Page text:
Phenolic reaction products from the thermal degradation of Catha edulis

Phenolic reaction products from the thermal degradation of Catha edulis

Journal of Nature, Science & Technology (JANSET)
Volume 1 - Issue 3 - July 2021

Micah Omare Joshua Kiprotich Kibet Jackson K. Cherutoi Fredrick O. Kengara


Herein, we present phenolic reaction products from the thermolysis of khat that is remarkable in the context of smoked khat under conditions that are representative of cigarette smoking. Phenolic compounds occur naturally and some as a result of continuous human activities yielding grave environmental and human health risks. Accordingly, this study investigates the phenolic compounds generated from the thermal degradation of Catha edulis, computes the global energies and entropies of selected phenolic compounds and their derivatives, and performs their geometry optimization using Gaussian computational package. In addition, we report on the elemental speciation of char from khat pyrolysis. The thermal degradation of khat was conducted in an inert nitrogen environment at 1 atmosphere at a contact time of 2s using a quartz tubular reactor. The pyrolysis effluent was characterized using a Gas-chromatograph coupled to a mass spectrometer. The GC-MS results indicated that the khat pyrolysis yielded phenolic compounds including p-cresol, catechol, hydroquinone and other substituted methoxy phenols whose maximum release was attained at temperatures of 450 °C and 550 °C. During khat pyrolysis, phenols displayed an increase in reaction endothermicity with increase in temperature up to temperatures of around 400 °C after which reaction exothermicity is witnessed. It is evident that toxic phenolic compounds are predominantly released from khat pyrolysis and are likely to cause devastating effects in human beings once ingested. Accordingly, campaigns against the smoking of khat should be carried out in efforts to promoting health living standards amongst human beings.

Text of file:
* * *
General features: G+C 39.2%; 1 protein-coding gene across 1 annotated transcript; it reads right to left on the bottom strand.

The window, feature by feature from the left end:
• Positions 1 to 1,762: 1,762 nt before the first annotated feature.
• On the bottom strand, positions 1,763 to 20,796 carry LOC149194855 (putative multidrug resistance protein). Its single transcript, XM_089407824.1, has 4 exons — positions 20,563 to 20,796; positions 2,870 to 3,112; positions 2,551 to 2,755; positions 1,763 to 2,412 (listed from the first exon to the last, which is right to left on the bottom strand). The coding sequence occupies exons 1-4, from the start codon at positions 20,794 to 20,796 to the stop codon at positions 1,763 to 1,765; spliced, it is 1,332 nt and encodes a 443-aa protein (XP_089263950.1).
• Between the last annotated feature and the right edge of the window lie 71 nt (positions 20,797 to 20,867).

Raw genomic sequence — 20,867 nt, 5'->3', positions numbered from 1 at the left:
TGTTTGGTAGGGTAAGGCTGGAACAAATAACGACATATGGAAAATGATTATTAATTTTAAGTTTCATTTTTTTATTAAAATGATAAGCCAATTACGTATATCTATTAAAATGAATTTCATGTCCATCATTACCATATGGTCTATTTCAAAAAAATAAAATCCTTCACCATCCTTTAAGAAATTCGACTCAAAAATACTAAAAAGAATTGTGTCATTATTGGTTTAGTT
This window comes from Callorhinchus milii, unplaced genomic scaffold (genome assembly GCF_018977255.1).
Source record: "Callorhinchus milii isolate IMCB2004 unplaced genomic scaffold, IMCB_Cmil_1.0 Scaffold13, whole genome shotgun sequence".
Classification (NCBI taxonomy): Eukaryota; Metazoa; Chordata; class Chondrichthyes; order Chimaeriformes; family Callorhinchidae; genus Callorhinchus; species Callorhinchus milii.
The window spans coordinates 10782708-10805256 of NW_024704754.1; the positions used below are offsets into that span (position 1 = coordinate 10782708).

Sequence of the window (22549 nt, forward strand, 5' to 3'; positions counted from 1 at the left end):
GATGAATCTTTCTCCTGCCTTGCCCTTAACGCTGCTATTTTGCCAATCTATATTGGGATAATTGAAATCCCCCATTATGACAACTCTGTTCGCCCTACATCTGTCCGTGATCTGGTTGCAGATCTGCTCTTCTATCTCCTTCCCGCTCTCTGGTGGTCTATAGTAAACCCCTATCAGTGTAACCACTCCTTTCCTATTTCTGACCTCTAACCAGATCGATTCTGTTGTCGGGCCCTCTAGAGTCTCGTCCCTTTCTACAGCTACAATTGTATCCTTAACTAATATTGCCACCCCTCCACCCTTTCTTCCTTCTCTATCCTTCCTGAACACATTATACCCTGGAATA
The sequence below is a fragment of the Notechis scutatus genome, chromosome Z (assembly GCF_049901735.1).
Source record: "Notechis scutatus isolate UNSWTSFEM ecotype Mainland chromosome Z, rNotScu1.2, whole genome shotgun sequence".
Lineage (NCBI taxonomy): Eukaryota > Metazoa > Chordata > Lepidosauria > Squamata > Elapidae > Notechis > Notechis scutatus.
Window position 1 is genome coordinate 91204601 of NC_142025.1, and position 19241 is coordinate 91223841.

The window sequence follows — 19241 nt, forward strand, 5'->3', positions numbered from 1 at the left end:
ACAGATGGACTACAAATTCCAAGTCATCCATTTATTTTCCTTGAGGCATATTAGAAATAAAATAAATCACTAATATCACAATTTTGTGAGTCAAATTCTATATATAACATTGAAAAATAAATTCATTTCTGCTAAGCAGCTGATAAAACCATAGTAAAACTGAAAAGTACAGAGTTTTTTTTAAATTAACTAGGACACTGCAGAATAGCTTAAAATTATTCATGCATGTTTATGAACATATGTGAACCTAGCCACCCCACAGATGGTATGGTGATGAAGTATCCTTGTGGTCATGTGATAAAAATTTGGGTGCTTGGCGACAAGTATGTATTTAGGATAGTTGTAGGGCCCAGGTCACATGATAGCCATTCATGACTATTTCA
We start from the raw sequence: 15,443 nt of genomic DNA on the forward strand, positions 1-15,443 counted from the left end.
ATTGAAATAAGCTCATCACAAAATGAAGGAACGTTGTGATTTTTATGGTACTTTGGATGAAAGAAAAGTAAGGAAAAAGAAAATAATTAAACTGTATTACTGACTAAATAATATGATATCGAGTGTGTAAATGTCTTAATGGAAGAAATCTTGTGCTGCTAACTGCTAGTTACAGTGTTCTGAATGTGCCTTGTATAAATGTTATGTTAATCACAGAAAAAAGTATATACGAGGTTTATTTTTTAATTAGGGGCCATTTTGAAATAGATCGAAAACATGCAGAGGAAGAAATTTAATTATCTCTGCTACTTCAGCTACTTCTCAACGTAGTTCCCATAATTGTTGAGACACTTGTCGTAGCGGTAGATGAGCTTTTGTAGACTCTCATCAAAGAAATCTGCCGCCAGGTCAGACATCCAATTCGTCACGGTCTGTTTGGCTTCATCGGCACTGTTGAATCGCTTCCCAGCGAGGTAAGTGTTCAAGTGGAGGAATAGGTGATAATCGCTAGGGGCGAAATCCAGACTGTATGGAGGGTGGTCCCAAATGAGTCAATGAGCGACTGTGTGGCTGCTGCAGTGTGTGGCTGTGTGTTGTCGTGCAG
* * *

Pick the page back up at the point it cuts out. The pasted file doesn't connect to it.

khat pyrolysis, phenolic compounds, khat smoke, geometry optimization, molecular geometries